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Fatalism is the belief that all events are inevitable. Fatalism is not based on a cause-and-effect relationship, unlike fate.

Fatalism is usually confused with determinism. Determinism says that every event has a cause that necessarily precipitates the event. For example, the American Heritage Dictionary defines fatalism as "The doctrine that all events are predetermined by fate and are therefore unalterable." In the concept of determinism, there is no human free will. So any decision taken is viewed as the natural and inevitable result of influences like bio-chemical conditions, desires, passions, and external circumstances beyond the control of the individual. Related to this is the idea of "bad blood" and "good breeding" in humans: family name and lineage as evidence or proof of moral character.

Philosophy Pages offers a fairly simple definition: Fatalism is the "belief that every event is bound to happen as it does no matter what we do about it." But to fatalists, preceding events do not cause the events that follow, nor does a fated event take place according to a natural law. Events happen because of a decree of God or of some supernatural power. (For example, the ancient Greeks believed in the Fates, three goddesses who determined the beginnings, the subsequent ongoing circumstances, and the final destinies of all beings, including the gods.) From both points of view, there is no question of a person freely choosing a course of action: every free choice is made entirely according to each person's nature, according to their own innate predisposition, without any coercion.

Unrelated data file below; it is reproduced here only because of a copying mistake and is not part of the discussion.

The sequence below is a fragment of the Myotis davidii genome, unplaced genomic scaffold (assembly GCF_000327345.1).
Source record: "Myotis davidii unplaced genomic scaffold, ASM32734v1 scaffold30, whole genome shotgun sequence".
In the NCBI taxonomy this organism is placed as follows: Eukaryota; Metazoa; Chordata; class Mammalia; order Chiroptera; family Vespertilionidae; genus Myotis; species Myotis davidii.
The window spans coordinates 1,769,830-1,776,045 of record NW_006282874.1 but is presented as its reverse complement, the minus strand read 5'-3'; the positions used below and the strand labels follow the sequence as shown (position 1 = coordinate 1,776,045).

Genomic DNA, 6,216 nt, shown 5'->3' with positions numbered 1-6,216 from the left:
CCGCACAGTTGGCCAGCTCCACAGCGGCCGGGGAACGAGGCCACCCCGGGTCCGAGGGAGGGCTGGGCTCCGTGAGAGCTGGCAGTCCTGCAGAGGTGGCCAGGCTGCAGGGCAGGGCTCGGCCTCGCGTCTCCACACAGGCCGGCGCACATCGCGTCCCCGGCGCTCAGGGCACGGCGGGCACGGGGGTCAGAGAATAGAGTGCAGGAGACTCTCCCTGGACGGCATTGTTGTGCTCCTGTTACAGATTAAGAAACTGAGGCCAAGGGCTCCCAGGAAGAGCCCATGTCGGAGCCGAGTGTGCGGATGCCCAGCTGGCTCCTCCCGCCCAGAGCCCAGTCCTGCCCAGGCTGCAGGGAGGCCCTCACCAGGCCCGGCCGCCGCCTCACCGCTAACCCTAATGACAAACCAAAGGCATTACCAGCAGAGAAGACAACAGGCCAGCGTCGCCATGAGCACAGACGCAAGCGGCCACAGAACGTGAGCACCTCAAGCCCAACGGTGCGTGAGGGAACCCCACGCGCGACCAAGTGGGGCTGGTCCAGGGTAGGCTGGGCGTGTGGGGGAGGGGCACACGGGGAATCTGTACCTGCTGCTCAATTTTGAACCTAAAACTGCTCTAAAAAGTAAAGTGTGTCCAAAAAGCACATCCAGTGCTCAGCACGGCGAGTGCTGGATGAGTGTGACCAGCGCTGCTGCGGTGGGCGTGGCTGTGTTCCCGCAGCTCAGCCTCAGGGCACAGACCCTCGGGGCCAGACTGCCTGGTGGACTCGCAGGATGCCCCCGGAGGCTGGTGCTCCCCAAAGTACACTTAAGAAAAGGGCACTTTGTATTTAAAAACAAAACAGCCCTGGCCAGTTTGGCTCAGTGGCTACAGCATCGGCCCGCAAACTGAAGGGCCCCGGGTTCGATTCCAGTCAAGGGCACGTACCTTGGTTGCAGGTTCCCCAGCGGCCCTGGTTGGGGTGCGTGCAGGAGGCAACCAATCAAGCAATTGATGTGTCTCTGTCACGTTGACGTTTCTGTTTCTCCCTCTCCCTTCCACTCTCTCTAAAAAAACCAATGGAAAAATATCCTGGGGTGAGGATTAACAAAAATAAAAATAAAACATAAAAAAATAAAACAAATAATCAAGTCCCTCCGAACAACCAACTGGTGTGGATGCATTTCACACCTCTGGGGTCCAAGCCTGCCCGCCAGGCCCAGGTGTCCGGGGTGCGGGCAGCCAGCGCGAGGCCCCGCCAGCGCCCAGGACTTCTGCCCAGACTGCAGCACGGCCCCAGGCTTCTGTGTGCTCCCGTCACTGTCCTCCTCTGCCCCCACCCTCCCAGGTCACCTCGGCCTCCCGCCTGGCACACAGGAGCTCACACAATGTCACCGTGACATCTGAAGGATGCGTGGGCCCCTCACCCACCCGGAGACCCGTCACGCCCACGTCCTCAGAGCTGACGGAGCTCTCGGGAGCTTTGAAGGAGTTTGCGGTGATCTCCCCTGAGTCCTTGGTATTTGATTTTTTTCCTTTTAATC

From a logical perspective, the idea of free will is closely linked to human responsibility for moral action. Human responsibility depends on freedom of choice and moral judgment. If humans have no freedom of will or choice, none would deserve praise or blame for any action; hence, all penal codes would become instruments of injustice!

Materialism is fatalistic in its position that all human activity is determined by natural forces (Determinism). See Philosophical naturalism and Anarchism.

Libertarianism is paradoxically based on moral fatalism. The Libertarian Party is an example of a political expression of fatalism.

Two examples of dogmatic fatalism in theology are represented by Calvinism and Islam.[1] Aspects of fatalism are also present in the teachings of Buddhism.

Fatalism is opposed by Arminianism and Catholicism.